Cause of death in 2003

 

 

    

Number of deaths per year

 

 

    

One-year odds

 

 

    

Lifetime odds

 

 

Captive non-human primate

0*

0

0

Captive bear

0.125**

1 in 2,416,000,000

1 in 32,000,000

Captive elephant

0.81**

378,000,000

5,000,000

Captive big/exotic cat

1**

302,000,000

4,000,000

Captive reptile

1.5***

201,000,000

2,700,000

Fireworks discharge

11

26,440,910

340,733

Contact with hot tap-water

26

11,186,539

144,156

Flood

26

11,186,539

144,156

Bitten or struck by dog

32

9,089,063

117,127

Earthquake and other earth movements

32

9,089,063

117,127

Struck by or against another person

39

7,457,692

96,104

Lightning

47

6,188,298

79,746

Contact with hornets, wasps and bees

66

4,406,818

56,789

Cataclysmic storm (****)

75

3,878,000

49,974

Animal rider or occupant of animal-drawn vehicle

101

2,879,703

37,110

Alcohol

373

779,759

10,048

Fall on and from ladder or scaffolding

417

697,482

8,988

Drowning and submersion while in or falling into swimming pool

515

564,757

7,278

Firearms discharge

730

398,425

5,134

Air and space transport accidents

742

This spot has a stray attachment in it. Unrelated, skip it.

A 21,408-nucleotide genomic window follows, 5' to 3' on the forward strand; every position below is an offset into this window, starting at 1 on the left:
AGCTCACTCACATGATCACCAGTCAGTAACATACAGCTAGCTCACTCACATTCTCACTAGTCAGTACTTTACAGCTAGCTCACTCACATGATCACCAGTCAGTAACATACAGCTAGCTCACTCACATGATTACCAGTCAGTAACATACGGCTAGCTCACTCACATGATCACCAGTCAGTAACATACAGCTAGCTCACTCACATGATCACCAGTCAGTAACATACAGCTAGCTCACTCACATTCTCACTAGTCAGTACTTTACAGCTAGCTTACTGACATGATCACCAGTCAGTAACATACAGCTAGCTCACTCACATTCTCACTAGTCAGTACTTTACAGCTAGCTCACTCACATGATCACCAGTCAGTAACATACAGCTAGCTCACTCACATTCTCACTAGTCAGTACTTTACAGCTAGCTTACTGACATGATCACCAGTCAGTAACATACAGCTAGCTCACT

391,981

5,051

Occupant of all-terrain or other off-road motor vehicle

906

321,026

4,137

Drowning and submersion while in or falling into natural water

1225

237,429

3,060

Fall on and from stairs and steps

1,588

183,155

2,360

Exposure to smoke, fire and flames

3,369

86,331

1,113

Motorcycle riding

3,676

79,121

1,020

Assault by firearm

11,920

24,400

314

Motor vehicle accidents

44,757

6,498

84

   Source: National Safety Council, National Center for Health Statistics, U.S. Census, animal attack news reports 

*In 1997 in Atlanta, Georgia, one Yerkes primate researcher supposedly died of herpes B after she was splashed in the eye with bodily fluids from a rhesus macaque; this can NOT be classified as animal ‘attack’, just like a nurse or doctor being accidentally infected with a blood from an AIDS patients can not be called a murder.

** Based on 16 year average 1990-2006 numbers

*** Based on 11 year average 1995-2006 numbers

(****)Includes hurricanes, tornadoes, blizzards, dust storms and other cataclysmic storms.

Note: Exotic animal yearly and lifetime odds numbers were rounded due to their extremely large size for the ease of use and quoting purposes in the media and legislative sessions.